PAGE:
From the Google Permissionless Innovation Department:

Google Books:  Don’t ask the authors if we can digitize their books, let’s just  monetize search within those books?

YouTube:  Let’s just put all this video content on the web and we’ll deal with the copyright owners later.

Shareholder rights:  Let’s screw virtually everyone but the founders by issuing new  non voting class c stock.  We’ll deal with the SEC and shareholder lawsuits later.

And of course you can apply “permissionless innovation” to many other rogue companies in the web space. After all according to the largely google funded copyleft  file-sharing sites are more innovative than sites like iTunes that seek permission.  That’s why consumers prefer The Pirate Bay to iTunes.  Not because they get stuff for free but because  The Pirate Bay is a pioneer in “permissionless innovation”.

I suppose the ultimate in “permissionless innovation” are the human trafficking sites.  No wonder Google apparently  refuses to restrict the flow of advertising dollars to these sites.  They are fellow “permissionless innovators”.

All sarcasm aside.  This is the problem with Google. It has never grown up.  There is something juvenile and narcissistic about it’s corporate culture. It’s slogan should be “you are not the boss of me”.  They have perverted the concept of internet freedom to mean don’t tell Google what to do ever.  Think I’m exaggerating?

” If we could wave a magic wand and not be subject to US law, that would be great.” —Sergey Brin quoted in The Guardian UK. 

Permissionless Innovation.  We love this phrase.  Do you mind if we Artists For An Ethical Internet keep it?

Fake Fridays: The Google Diaries: Fake Larry Does Seattle Human Trafficking Protests Against Google

Secret Diary of Fake Eric Schmidt, April 6, 2012


Secret Diary of Fake Larry Page, April 6, 2012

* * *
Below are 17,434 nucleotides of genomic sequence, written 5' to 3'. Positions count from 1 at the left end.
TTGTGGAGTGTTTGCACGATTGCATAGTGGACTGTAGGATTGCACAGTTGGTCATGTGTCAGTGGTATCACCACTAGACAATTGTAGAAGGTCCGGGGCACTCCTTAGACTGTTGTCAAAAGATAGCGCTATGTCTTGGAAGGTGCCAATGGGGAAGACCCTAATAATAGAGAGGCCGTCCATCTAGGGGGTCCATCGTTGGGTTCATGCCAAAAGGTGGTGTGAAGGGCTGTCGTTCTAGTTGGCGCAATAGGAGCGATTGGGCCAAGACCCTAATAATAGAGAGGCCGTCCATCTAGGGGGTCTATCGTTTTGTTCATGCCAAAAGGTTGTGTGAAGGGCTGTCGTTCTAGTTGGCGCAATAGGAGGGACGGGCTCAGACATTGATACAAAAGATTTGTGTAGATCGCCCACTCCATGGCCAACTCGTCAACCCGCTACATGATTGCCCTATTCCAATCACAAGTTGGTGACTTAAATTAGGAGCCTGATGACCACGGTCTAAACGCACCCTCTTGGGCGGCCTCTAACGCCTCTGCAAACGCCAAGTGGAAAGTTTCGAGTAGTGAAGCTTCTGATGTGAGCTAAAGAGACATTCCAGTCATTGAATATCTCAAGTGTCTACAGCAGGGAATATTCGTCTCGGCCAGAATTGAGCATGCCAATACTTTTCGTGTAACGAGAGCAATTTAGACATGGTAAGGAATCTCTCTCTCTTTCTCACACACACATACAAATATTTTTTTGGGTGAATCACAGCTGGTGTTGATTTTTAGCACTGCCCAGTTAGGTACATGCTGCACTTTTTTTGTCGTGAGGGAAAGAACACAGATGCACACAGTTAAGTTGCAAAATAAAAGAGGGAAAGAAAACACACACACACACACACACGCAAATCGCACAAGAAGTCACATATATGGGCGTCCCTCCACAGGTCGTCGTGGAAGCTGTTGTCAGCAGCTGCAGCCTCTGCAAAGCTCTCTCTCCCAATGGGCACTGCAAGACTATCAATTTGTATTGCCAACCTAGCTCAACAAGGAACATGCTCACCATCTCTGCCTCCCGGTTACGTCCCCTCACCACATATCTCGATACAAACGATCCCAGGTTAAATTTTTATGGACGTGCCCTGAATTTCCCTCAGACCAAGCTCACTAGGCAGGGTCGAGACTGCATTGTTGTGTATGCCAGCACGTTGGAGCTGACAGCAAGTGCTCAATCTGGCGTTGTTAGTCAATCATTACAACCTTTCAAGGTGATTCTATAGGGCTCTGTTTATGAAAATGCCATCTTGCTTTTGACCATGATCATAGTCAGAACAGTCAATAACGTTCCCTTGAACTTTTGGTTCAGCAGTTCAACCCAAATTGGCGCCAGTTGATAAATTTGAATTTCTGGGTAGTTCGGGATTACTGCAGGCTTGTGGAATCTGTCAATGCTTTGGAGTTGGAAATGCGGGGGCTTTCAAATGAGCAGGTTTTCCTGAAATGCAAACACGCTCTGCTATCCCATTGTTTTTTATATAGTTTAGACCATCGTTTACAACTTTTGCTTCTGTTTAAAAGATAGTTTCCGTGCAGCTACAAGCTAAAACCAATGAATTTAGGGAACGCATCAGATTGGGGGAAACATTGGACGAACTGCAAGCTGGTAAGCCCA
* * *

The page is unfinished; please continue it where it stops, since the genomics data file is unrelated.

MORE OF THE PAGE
Since Eric and Fred told me I can’t archive my Gmail anymore, I guess I have to write this diary.  I can’t believe these people are using a petition on against Google!  We gave these people so much money!  I mean, this is Larry’s thing, right?   How dare they use Change for petitions against us!  Maybe Chilling Effects can get involved?  What do we have it for? Note to self, ask Fred about Chilling Effect and

Why do we get accused of all these bad things that nobody has ever told us to stop doing?  And how do we know these so-called “pimps” are doing anything illegal or even bad!  These are our users, we don’t sue our users just cuz some whacko actress says one of them is a so-called “pimp”!  That’s censorship! I mean how do I know that Googlers do anything bad if nobody tells me!!  Just because we sold one ad for one pharmacy one time, what does that even mean!  Eric said we were sorry!  We’re always sorry, why isn’t that enough?  We’re not censors!  We’re not responsible for anything, we just give users convenient ways to find things.

The flacks started talking to me today about trafficking, I mean that’s our business, right?  If we can’t do trafficking, then there’s no Google.  The record label music companies think we should be going after these so-called pimps who pay for these ad.  No, wait, not the music company label records, its someother censorship facists who want us to stop selling advertising.  Traffic, Google, interchangeable, right?  But they were talking about human trafficking, what does that even mean?  We sell traffic, nobody knows what the machines talk about, that’s between them.  How do they get human traffic out of machine traffic?  It’s all so confusing sometimes.

I have to call Mike and get him to go after whoever is saying these bad things, put their names on the list.  He had that great quote from Teddy Roosevelt, “the man in the arena whose face is marred by dust and sweat and blood, who strives valiantly”.  Boy, that’s me, that’s us.  They just don’t realize how much they need us to make everything scaleable and convenient.  Well, one day they won’t have Google to kick around anymore.

That’s what it is, these protesters just don’t understand how cool it is for things to be convenient!  When everything is convenient, then you don’t ever have to complain about anything.  Except…you know, when you forget the refill.

Convenient is cool.  Google is cool.  Google means convenience.  Google means no complaining.  We know what users are thinking before they do anyway so what are they complaining about?  And so what if our customers are these so-called pimps!  We’re not going to become sex cops for the government censors!  Don’t they appreciate all the cool products we give away for free?